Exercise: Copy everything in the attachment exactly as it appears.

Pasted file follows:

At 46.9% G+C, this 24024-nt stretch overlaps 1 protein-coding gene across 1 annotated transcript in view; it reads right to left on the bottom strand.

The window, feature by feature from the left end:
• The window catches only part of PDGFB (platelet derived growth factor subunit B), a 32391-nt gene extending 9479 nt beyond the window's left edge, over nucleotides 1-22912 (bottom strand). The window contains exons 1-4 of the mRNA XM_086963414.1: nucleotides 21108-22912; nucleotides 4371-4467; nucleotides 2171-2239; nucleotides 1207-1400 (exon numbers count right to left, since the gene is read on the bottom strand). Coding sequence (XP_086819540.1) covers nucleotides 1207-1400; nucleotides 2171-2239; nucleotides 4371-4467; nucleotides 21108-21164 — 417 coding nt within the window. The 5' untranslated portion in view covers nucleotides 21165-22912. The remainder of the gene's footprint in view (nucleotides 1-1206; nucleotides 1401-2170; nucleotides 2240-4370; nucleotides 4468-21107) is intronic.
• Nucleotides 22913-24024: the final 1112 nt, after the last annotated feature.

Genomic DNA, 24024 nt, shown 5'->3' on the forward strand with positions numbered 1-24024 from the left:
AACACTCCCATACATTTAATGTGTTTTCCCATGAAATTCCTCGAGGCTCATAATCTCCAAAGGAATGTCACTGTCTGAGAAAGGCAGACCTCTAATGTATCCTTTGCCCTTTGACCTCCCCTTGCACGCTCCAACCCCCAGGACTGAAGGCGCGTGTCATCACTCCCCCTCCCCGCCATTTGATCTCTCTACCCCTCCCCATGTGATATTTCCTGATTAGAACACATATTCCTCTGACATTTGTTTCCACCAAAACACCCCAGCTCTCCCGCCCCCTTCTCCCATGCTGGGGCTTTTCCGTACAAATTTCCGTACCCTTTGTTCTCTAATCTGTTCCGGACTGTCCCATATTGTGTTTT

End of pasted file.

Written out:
At 46.9% G+C, this 24024-nt stretch overlaps 1 protein-coding gene across 1 annotated transcript in view; it reads right to left on the bottom strand.

The window, feature by feature from the left end:
• The window catches only part of PDGFB (platelet derived growth factor subunit B), a 32391-nt gene extending 9479 nt beyond the window's left edge, over nucleotides 1-22912 (bottom strand). The window contains exons 1-4 of the mRNA XM_086963414.1: nucleotides 21108-22912; nucleotides 4371-4467; nucleotides 2171-2239; nucleotides 1207-1400 (exon numbers count right to left, since the gene is read on the bottom strand). Coding sequence (XP_086819540.1) covers nucleotides 1207-1400; nucleotides 2171-2239; nucleotides 4371-4467; nucleotides 21108-21164 — 417 coding nt within the window. The 5' untranslated portion in view covers nucleotides 21165-22912. The remainder of the gene's footprint in view (nucleotides 1-1206; nucleotides 1401-2170; nucleotides 2240-4370; nucleotides 4468-21107) is intronic.
• Nucleotides 22913-24024: the final 1112 nt, after the last annotated feature.

Genomic DNA, 24024 nt, shown 5'->3' on the forward strand with positions numbered 1-24024 from the left:
AACACTCCCATACATTTAATGTGTTTTCCCATGAAATTCCTCGAGGCTCATAATCTCCAAAGGAATGTCACTGTCTGAGAAAGGCAGACCTCTAATGTATCCTTTGCCCTTTGACCTCCCCTTGCACGCTCCAACCCCCAGGACTGAAGGCGCGTGTCATCACTCCCCCTCCCCGCCATTTGATCTCTCTACCCCTCCCCATGTGATATTTCCTGATTAGAACACATATTCCTCTGACATTTGTTTCCACCAAAACACCCCAGCTCTCCCGCCCCCTTCTCCCATGCTGGGGCTTTTCCGTACAAATTTCCGTACCCTTTGTTCTCTAATCTGTTCCGGACTGTCCCATATTGTGTTTT